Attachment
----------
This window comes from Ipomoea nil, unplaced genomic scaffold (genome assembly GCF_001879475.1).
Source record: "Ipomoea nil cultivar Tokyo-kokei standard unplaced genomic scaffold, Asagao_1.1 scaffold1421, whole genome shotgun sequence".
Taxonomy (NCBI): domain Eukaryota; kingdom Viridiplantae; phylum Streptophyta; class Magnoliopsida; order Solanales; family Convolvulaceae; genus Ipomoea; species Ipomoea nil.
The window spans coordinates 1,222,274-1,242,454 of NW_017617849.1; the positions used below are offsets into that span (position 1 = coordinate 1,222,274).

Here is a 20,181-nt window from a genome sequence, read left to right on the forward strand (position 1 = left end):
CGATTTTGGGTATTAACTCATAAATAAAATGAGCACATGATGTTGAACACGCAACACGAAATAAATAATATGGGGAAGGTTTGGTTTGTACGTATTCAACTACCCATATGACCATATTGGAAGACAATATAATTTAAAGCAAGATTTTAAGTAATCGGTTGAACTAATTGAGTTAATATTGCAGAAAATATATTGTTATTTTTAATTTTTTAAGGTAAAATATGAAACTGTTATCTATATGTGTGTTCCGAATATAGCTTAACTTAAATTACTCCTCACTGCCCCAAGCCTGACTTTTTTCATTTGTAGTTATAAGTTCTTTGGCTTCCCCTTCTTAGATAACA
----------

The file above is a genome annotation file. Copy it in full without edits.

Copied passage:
This window comes from Ipomoea nil, unplaced genomic scaffold (genome assembly GCF_001879475.1).
Source record: "Ipomoea nil cultivar Tokyo-kokei standard unplaced genomic scaffold, Asagao_1.1 scaffold1421, whole genome shotgun sequence".
Taxonomy (NCBI): domain Eukaryota; kingdom Viridiplantae; phylum Streptophyta; class Magnoliopsida; order Solanales; family Convolvulaceae; genus Ipomoea; species Ipomoea nil.
The window spans coordinates 1,222,274-1,242,454 of NW_017617849.1; the positions used below are offsets into that span (position 1 = coordinate 1,222,274).

Here is a 20,181-nt window from a genome sequence, read left to right on the forward strand (position 1 = left end):
CGATTTTGGGTATTAACTCATAAATAAAATGAGCACATGATGTTGAACACGCAACACGAAATAAATAATATGGGGAAGGTTTGGTTTGTACGTATTCAACTACCCATATGACCATATTGGAAGACAATATAATTTAAAGCAAGATTTTAAGTAATCGGTTGAACTAATTGAGTTAATATTGCAGAAAATATATTGTTATTTTTAATTTTTTAAGGTAAAATATGAAACTGTTATCTATATGTGTGTTCCGAATATAGCTTAACTTAAATTACTCCTCACTGCCCCAAGCCTGACTTTTTTCATTTGTAGTTATAAGTTCTTTGGCTTCCCCTTCTTAGATAACA